Purpose of review: This review is to summarize most recent evidence published in the last 18 months on medical and recreational use of cannabis and cannabinoids in relation to anxiety, depression (unipolar and bipolar), and dysregulation of emotions as part of posttraumatic stress disorders (PTSD) and emotionally instable personality disorders. It also covers the investigation of endocannabinoids as potential biomarkers in these conditions. This is important with increasing medicinal use of cannabinoids and growing social tolerance towards recreational cannabis use.
Recent findings: There is some recent evidence suggesting cannabinoids, cannabidiol or cannabidiol-enriched cannabis preparations have anxiolytic properties. In addition, depression may be worsened by cannabis use, however, randomized controlled trials (RCT) are lacking. New evidence also suggests that cannabidiol or cannabidiol-enriched cannabis use for PTSD and emotion regulation can induce hyporesponse to fear and stress. Further, several lines of evidence point to the endocannabinoid system as a key player in some of the reviewed disorders, in particular anxiety and PTSD.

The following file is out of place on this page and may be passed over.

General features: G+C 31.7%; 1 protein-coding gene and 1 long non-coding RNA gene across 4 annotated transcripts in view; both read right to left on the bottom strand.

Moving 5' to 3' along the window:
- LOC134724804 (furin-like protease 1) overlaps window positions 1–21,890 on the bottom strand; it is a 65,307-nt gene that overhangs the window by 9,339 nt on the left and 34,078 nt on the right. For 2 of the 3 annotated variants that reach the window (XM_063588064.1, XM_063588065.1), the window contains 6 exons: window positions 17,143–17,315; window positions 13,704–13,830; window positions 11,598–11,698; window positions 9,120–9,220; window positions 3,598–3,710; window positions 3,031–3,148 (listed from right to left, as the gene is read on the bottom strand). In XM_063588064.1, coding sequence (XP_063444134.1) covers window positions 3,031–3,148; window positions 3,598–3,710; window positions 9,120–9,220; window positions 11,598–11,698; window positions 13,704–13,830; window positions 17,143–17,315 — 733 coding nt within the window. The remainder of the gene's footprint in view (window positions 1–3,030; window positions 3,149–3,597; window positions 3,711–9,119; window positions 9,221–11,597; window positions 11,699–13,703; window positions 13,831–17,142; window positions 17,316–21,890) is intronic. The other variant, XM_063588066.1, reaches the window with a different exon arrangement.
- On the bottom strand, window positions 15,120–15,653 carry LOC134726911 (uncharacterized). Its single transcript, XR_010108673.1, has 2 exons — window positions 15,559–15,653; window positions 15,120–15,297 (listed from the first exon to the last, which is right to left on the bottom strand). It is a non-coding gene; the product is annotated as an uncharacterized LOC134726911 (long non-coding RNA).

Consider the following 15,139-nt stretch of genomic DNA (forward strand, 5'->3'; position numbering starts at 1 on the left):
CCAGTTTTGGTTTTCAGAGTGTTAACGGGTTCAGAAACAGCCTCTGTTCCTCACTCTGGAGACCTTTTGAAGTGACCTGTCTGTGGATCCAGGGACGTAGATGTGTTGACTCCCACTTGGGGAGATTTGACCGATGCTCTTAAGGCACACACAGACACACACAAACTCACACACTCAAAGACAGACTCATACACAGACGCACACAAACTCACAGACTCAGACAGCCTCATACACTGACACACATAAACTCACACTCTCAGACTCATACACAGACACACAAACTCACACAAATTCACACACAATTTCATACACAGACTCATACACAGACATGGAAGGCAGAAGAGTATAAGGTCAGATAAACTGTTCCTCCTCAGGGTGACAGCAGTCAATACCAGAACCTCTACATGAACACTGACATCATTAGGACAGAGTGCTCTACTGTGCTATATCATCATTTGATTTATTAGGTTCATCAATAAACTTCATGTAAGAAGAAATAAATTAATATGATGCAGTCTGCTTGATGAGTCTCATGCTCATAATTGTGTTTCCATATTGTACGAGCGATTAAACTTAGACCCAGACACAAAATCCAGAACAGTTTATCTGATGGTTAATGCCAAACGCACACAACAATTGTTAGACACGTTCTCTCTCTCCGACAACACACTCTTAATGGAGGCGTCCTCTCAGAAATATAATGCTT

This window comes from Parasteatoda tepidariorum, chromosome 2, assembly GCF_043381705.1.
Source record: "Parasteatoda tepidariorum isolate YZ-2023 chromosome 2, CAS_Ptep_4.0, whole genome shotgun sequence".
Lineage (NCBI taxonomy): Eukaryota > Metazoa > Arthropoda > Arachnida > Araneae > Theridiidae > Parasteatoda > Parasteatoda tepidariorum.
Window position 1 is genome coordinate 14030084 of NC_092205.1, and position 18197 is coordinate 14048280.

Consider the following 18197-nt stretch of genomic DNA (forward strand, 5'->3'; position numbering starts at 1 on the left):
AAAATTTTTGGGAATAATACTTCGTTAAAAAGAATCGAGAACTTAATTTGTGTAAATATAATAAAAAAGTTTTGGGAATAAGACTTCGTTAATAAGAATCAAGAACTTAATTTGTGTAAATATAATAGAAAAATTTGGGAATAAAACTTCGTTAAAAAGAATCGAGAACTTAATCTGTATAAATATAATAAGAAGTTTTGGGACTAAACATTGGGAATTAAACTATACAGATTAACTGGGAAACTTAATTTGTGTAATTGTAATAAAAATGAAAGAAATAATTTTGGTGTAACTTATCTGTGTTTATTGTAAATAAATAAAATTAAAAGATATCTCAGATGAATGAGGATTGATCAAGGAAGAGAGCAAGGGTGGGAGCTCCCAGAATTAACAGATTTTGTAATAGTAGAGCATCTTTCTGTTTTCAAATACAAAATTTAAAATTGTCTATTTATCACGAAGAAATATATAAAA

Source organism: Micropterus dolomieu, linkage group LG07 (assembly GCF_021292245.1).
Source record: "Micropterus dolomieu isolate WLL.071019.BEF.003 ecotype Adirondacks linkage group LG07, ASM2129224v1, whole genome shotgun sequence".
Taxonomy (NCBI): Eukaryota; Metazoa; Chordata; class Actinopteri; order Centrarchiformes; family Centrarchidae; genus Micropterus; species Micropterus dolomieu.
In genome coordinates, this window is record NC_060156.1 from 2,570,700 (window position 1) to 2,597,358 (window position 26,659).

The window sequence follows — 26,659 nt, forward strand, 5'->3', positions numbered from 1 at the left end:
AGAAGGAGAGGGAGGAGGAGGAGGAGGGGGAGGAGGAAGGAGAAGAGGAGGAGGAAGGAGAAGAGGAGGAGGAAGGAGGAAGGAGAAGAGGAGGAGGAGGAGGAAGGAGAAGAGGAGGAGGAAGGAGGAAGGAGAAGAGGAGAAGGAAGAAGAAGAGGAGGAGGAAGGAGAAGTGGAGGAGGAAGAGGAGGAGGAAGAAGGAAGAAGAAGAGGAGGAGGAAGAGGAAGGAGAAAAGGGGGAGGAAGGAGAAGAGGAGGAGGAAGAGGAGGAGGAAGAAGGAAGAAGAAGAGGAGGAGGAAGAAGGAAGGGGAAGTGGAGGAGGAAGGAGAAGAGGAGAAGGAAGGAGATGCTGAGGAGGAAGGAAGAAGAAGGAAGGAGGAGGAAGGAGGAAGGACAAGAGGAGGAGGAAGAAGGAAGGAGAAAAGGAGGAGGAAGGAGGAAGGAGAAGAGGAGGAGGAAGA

Summary: The most recent evidence for a therapeutic use of cannabinoids in the reviewed conditions is weak and lacking well designed RCTs. However, there is some indication of the role of the endocannabinoid system in these conditions that warrant further studies.